It has been the source of speculation for some time that the standard for determining whether entities that have a business relationship are deemed for labor enforcement purposes to be joint employers will soon be revised. On September 6, one day after Labor Day, the NLRB announced a Notice of Proposed Rulemaking, which seeks to rescind and replace a 2020 rule enacted during the Trump administration that deemed joint employment to exist only when two businesses share or co-determine the workers’ essential terms and conditions of employment and actually exercise control over them. The proposed new rule would make it easier for workers to be considered employees of more than one entity as the standard would require the existence of only potential, unexercised, and indirect control over employees’ working conditions, such as their wages, benefits, hiring, and discipline.
The Current Standard
The standard currently applied in making that analysis makes it more difficult for entities to be held legally responsible for labor law violations by franchisees, staffing companies, subcontractors, and other related organizations. In its desire to offer flexibility, clarity, and predictability in structuring modern working relationships, the employer-friendly 2020 rule provides that an alleged joint employer must possess and actually exercise substantial direct and immediate control over the workers’ essential terms and conditions of employment in a manner that is not sporadic and isolated. Under this standard, the entity must be found to have meaningfully affected matters relating to the other entity’s employment relationship with its workers.
The Proposed Standard
The proposed new rule would increase exposure to joint employer liability by extending the analysis to include “evidence of reserved and/or indirect control over essential terms and conditions of employment.” The draft rule also broadens what is deemed to be an “essential term and condition of employment” to include not only wages, benefits, hours of work, hiring, discharge, discipline, supervision, and direction, but also workplace health and safety, assignment of work, and “rules and directions governing the manner, means, and methods of work performance.” Additionally, the proposed rule states that “control exercised through an intermediary person or entity is sufficient to establish status as a joint employer.” Thus potential but unexercised indirect control over working conditions could be deemed sufficient to render an entity jointly liable for employment violations by an entity with which it is associated, such as a franchisee or staffing company.
The proposed new rule returns the employment relationship to the standard articulated in 2015 in Browning-Ferris Industries of California, Inc., which eliminated the requirement that a putative joint employer actually exercise control over the worker – if a business retains the contractual right to control terms and conditions of employment, that is sufficient to impose joint employment liability. While the Board commented that “routine components of a company-to-company contract, like a ‘very generalized cap on contract costs,’ or an ‘advance description of the tasks to be performed under the contract,’ will generally not be material to the existence of an employment relationship under common-law agency principles,” the draft rule’s lack of detailed guidance opens the door to subjective interpretation of what constitutes indirect control. This lack of guidance is particularly troubling in light of the Board’s acknowledgment that its list of what constitutes “essential terms and conditions of employment” is not exhaustive and will likely expand over time. The NLRB seeks public comments on the proposed rule until November 7, 2022, including input on “which contractual controls reserved by the joint employer over another entity’s employees should establish the putative joint employer is also a common-law employer of the other entity’s employees.” The expected date of enactment is early 2023, barring legal challenges.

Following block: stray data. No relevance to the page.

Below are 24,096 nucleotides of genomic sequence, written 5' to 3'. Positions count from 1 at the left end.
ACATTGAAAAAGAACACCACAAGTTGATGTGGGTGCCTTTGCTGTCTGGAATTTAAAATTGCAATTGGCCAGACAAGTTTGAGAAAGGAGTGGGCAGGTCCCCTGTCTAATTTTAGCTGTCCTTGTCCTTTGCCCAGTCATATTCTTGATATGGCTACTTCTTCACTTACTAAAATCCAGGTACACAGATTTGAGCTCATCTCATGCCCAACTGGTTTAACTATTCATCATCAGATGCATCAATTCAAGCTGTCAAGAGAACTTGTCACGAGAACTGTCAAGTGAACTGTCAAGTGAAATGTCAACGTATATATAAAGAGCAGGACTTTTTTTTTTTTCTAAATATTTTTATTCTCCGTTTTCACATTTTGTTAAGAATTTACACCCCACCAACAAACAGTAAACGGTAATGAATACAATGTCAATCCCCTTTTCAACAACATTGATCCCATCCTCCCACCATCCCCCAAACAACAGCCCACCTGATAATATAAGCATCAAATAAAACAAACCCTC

Stay tuned as this standard continues to evolve. The debate over what constitutes joint employment has been ongoing for many years and is guided in large part by which political party is in power. The new broader standard will likely be adopted or applied by other federal agencies and courts. The United States Department of Labor continues to express its intent to clarify what constitutes an independent contractor. Many federal agencies are laser-focused on preventing companies from improperly classifying employees as independent contractors or from shielding themselves from liability in what is perceived as an effort to dodge the responsibilities they owe to their employees under the Fair Labor Standards Act and other federal laws.
It is recommended that host employers relying upon workers furnished by third parties carefully evaluate contractual language and policies pertaining to rights to control these workers’ terms and conditions of employment, such as clauses requiring service providers to ensure that their workers maintain levels of quality, efficiency, safety, or performance. It is imperative that host employers, consultants, contractors, and service providers remain vigilant in enforcing sustainable employment practices and in drafting effective reservation of rights provisions pertaining to workers staffed by service providers.